A new law on gender-based violence against women and domestic violence had already been proposed by the National Task Force for Gender-Based Violence in 2015.

On that basis, the previous administration had started the process of drafting a Gender-Based Violence Bill.

The bill, prepared in 2016, is currently under review by the new administration. The Special Rapporteur believes this provides the Government with a unique opportunity to make use of the newly adopted CEDAW General recommendation number 35 and develop a comprehensive legislation to address all forms of gender-based violence against women and domestic violence. It would cover prevention, protection and prosecution measures and coordinating machinery.”

In 2015, The National Task Force for Gender Based Violence, chaired by Justice Rubie M Nottage and deputy chairpersons Dr Sandra Dean-Patterson and Dr Robin Roberts, presented a Strategic Plan to Address Gender-Based Violence in The Bahamas (the Strategic Plan).

Some key aspects of the Strategic Plan have been implemented since its presentation, such as the creation of the Department of Gender and Family Affairs. Unfortunately, there are many elements which remain unattended. Therefore, a group of concerned NGOs have come together to lobby for focus, attention and action to combat Gender Based Violence in our Communities.

“The goal is to move our collective activism to action,” states a document to the minister, calling for an officially recognised Gender-Based Violence Council.

The committee chair is Marisa Mason Smith, who is leading Zonta Bahamas’ national campaign of 16 days of Activism to End Violence Against Women and Girls in the coming days. The group started today with the tying of the first orange bow.

The primary focus and development of the Gender-Based Violence Council is to be a conduit for the equality of all women regardless of political, economic, social, religious affiliations and or persuasion. The ultimate goal of the GBV Council is to bring about amendments and changes in the current legislation, and to create relevant and appropriate GBV legislation that will directly protect women and girls within The Bahamas.

In collaboration with ParlAmericas, CIWiL held its regional board meeting in Bridgetown, Barbados February 12–13 this year. This high-level meeting was attended by representatives from Grenada, Jamaica, Antigua and Barbuda, Trinidad & Tobago, St Kitts & Nevis, The Bahamas, and Canada.

Throughout CIWiL’s power-packed first year, President Paul said the group held a series of town meetings and made radio and television appearances to bring awareness to the importance of women in leadership. Those events included the need for more women in politics; the need for more women in Parliament; and the difference women make in political leadership.

A series of webinars was held. An August 29 event saw interviews with Democratic National Alliance party leader Arinthia Komolafe; Senator Jasmin Dareus; Glenys Hanna-Martin MP; former Cabinet Minister Melanie Griffin; former Deputy Prime Minister Cynthia “Mother” Pratt; current only female Cabinet Minister Lanisha Rolle; Ambassador Astra Armbrister; former Cabinet Minister Loretta Butler-Turner; Bahamas Constitution party leader Ali McIntosh; and regional guests, former Minister Joanne Massiah; University of the West Indies Professor G Hosein; and Dr D Cox.

For more information on CIWiL, contact CIWIL – Bahamas National Chapter on Facebook or email President Charlene Paul at crpfre@live.com.

Comments

GodSpeed 1 week, 6 days ago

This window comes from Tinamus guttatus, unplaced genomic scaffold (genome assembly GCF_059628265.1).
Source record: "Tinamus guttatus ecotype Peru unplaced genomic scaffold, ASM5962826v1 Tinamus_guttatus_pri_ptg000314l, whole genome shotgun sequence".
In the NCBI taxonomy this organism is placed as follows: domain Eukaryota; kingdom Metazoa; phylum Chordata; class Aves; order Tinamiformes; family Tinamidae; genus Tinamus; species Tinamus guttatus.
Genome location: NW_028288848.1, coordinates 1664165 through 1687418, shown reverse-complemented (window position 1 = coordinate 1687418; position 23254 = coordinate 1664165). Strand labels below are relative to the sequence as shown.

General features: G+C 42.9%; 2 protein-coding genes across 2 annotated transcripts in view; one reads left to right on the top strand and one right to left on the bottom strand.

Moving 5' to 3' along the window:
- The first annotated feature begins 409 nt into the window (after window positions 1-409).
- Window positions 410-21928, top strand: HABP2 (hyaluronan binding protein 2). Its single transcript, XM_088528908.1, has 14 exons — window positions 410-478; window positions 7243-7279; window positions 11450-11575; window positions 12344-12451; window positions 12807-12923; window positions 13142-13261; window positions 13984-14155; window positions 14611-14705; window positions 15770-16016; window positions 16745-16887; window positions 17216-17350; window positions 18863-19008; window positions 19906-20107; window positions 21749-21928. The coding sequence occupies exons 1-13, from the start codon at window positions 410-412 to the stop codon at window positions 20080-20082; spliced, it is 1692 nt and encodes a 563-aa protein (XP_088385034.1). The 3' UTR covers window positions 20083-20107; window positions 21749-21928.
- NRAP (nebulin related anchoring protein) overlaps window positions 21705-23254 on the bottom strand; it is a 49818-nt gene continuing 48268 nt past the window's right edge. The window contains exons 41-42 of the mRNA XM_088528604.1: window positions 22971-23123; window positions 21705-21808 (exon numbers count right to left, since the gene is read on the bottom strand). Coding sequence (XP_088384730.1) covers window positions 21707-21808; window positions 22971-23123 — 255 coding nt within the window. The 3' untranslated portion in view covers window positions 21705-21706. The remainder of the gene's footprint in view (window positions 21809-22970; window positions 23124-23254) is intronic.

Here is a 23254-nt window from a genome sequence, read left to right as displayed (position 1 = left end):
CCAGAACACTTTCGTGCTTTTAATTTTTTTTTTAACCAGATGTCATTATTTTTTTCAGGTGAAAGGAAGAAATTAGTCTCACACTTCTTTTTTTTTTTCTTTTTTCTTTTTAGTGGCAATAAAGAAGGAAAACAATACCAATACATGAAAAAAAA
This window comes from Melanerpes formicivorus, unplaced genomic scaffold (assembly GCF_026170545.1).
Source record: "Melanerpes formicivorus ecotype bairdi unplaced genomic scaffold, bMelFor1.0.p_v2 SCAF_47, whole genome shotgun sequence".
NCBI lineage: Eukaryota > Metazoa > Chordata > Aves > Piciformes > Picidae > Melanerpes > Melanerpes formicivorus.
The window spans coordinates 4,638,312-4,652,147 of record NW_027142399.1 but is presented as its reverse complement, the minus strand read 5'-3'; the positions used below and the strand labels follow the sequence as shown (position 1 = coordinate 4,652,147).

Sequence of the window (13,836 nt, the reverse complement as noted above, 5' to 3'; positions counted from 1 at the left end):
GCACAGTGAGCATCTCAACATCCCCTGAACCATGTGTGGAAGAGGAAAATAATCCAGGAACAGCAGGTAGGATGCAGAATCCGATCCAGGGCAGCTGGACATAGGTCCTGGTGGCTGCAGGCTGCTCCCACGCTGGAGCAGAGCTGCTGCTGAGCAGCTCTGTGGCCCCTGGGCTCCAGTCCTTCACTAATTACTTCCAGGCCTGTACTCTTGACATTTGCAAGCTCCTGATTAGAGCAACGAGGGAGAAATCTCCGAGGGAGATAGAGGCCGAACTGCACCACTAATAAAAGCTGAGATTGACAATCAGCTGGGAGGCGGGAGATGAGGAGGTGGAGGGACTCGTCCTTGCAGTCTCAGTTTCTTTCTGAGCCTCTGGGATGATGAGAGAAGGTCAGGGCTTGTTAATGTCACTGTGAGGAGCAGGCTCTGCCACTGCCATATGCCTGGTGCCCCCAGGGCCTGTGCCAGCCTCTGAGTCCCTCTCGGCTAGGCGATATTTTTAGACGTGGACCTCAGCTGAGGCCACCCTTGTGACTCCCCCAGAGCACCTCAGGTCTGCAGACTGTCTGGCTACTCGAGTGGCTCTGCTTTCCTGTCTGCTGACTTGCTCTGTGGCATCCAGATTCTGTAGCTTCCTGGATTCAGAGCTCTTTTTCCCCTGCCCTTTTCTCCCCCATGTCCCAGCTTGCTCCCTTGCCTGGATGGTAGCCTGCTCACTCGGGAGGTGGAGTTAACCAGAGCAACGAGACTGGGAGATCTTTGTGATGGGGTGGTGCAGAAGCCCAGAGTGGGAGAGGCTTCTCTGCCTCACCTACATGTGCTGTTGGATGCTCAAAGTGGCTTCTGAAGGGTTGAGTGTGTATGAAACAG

We shouldn't give positions based on race or gender...only the most qualified person should have the job. If the most qualified person is a woman then fine.

2

themessenger 1 week, 6 days ago

Nice thought Ms. Darville, unfortunately, the majority of the women in this country appear not to mind being disenfranchised as proved by the last referendum on gender equality.

And don't even bother asking the Christian Council, the radical evangelicals, or even the average Bahamian man for that matter for their support, you'll get the same answer.

Stay ya hip barefoot and pregnant in da kitchen! Brown skin gal stay home and mind baby, SMT!

1

ScubaSteve 1 week, 6 days ago

Fantastic article and topic. 13% is shockingly low! Agree 110% that it should be much, much higher. Having good female role models and mentors would be a good way to help the younger generation strive and achieve their career aspirations. It's fairly obvious that a large portion of the male leadership in this country are vastly underqualified for the job and have no idea what they are doing!!

0

Sickened 1 week, 6 days ago

How many woman put themselves forward to run compared to men? I imagine that a lot more men look to get into politics so it only makes sense that there are a higher percentage of men in government. I'm pretty sure our population doesn't look at gender when voting in their constituency.

1

FrustratedBusinessman 1 week, 6 days ago

I believe that the domestic violence issue that our nation faces needs a complex solution. Opening more shelters is a very easy solution that needs to be done on New Providence or Grand Bahama for sure, but we need a different answer for the smaller islands where blood runs thicker than water and everyone knows everyone. I honestly am not sure what is the best solution is for those smaller communities.

That being said, we do not need to import the American fad of grievance culture and identity politics here. Our nation's national development has been stunted due to the fact that we have a culture that rewards who you know and are in cahoots with instead of actual merit and achievement. Adding the issue of affirmative action hires on top of the already existing issue of cronyism hires does nothing to fix this nation's problems. I wish that more people will realize that nothing is given in life, everything has to be earned. You don't get any special treatment for having a specific kind of genitalia.

Using this same logic, 10% of our MPs, government hires, cabinet ministers, other forms of national representation should be conchy joes. Using Maynard-Gibson's logic from the article posted a couple days (maybe a week or so now) back, why don't we mandate that every publicly listed company have a conchy joe sitting on the board? You can't force representation based on certain physical characteristics and then ignore the others.

0

Sign in to comment